Yup, it's a box. I use the Rock Auto web site a lot for reference. They will show what it looks like.
I'm REAL familiar with Chrysler product Jeeps, but yours is still full of AMC stuff. It DOES have a very tough Chrysler transmission but I think the ignition system is Ford's. Your generator is a holdover of GM's very nice '86 and older version. Luckily it's not the '87 and newer redesigned pile.
The best I can do is describe how the Chrysler system works. You'll have to substitute some terminology to suit your vehicle. The Engine Computer turns the automatic shutdown, (ASD) relay on for one second when the ignition switch is turned on. That is to run the fuel pump to insure fuel pressure is up for starting in case it bled down over a few days. After that, the relay is turned on again when the computer sees engine rotation, (cranking or running). It knows that by the pulses it receives from the crankshaft position sensor and the camshaft position sensor. Your cam sensor is inside the distributor.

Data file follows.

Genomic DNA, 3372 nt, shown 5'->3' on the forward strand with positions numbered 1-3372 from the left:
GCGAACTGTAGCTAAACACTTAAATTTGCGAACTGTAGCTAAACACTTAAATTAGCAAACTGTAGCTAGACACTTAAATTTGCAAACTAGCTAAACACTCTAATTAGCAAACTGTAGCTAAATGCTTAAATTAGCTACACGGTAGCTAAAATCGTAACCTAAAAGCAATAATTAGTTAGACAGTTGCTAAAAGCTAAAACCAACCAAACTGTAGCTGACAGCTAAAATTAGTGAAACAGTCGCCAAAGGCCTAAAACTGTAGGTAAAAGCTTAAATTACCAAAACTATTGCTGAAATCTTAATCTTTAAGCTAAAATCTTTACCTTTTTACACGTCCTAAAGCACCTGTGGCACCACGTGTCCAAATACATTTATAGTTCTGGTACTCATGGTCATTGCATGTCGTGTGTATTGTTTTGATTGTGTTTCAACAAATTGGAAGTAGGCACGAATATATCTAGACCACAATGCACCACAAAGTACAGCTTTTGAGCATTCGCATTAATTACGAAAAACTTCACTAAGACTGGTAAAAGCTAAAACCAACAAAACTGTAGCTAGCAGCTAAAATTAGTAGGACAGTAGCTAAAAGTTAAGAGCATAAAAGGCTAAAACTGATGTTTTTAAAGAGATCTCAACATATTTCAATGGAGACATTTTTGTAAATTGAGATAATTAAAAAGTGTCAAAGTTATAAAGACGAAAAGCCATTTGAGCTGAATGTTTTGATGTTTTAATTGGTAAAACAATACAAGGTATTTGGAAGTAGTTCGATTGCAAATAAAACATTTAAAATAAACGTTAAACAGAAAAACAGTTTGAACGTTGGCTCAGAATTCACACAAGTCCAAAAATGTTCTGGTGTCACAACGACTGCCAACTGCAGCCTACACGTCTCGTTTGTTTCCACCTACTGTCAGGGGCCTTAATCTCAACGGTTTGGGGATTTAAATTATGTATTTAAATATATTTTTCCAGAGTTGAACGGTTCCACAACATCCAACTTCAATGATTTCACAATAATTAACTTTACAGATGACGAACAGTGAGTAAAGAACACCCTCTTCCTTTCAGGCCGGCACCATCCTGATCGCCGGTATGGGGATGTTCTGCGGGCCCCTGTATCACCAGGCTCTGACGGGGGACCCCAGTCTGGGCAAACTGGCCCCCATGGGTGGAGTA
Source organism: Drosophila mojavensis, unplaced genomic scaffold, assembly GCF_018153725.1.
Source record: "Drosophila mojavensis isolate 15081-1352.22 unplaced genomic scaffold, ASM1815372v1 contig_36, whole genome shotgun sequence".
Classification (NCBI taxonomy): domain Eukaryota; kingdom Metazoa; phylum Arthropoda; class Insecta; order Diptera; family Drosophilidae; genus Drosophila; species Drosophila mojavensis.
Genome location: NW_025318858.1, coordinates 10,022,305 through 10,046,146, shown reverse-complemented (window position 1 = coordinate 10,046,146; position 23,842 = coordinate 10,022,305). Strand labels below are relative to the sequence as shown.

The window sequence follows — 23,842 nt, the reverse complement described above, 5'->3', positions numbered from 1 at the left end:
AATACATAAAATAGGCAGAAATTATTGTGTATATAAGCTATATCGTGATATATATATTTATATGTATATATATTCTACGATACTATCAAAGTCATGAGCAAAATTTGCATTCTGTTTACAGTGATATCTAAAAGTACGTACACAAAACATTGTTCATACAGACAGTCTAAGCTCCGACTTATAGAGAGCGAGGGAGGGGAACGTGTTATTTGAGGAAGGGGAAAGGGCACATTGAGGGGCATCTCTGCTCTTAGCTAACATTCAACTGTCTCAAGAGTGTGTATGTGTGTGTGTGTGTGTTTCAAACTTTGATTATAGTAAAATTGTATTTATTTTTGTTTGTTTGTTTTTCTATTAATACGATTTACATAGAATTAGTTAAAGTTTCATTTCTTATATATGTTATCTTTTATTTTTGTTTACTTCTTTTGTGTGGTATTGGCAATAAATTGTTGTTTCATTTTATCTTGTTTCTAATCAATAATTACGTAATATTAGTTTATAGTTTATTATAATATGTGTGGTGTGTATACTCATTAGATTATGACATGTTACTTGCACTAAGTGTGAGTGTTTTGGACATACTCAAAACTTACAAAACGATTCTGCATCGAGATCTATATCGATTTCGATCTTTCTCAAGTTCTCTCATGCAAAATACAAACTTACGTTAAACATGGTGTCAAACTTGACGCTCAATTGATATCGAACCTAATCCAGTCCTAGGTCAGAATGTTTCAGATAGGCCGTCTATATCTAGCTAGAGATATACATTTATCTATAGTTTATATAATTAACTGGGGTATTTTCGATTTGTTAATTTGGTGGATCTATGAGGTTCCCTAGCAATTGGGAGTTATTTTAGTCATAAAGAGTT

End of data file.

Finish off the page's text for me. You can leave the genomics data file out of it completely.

The ASD relay sends current to the ignition coil, (or coil pack on newer vehicles), injectors, fuel pump or pump relay, oxygen sensor heaters, and alternator field. You can monitor that voltage at any of those places. On Chryslers, that is the dark green / orange wire. If yours is different, just look for the wire color that is the same at the ignition coil and all the injectors. You can use a digital voltmeter, but most of them respond too slowly to pick up that initial one-second pulse. A test light works better for this. You should see 12 volts on any of those points for one second when you turn on the ignition switch, then it will go away. If you see that, the 12 volt feed circuit and relay are okay, and the computer has control of that relay.
Most of the time you do get that one-second pulse, but next, the 12 volts must come back during cranking. That is what's missing about 95 percent of the time. This is almost always due to missing signal from the cam or crank sensor. If that voltage DOES come back during cranking, that's when you have to determine if you're missing spark OR fuel pressure. On Chryslers, that is usually a dead fuel pump. The clue there is it also won't run for that initial one second so you will have 0 psi on the fuel rail test port. You will have spark yet.
Missing spark is the cause of no-starts about one percent of the time, but since you have a separate ignition module, I'm not familiar with its record for reliability. I suspect those don't cost very much, so this is one of the few times I would be willing to just try a new one, and put it on the shelf for future use if it doesn't solve the no-spark.
Sunday, June 21st, 2015 AT 8:57 PM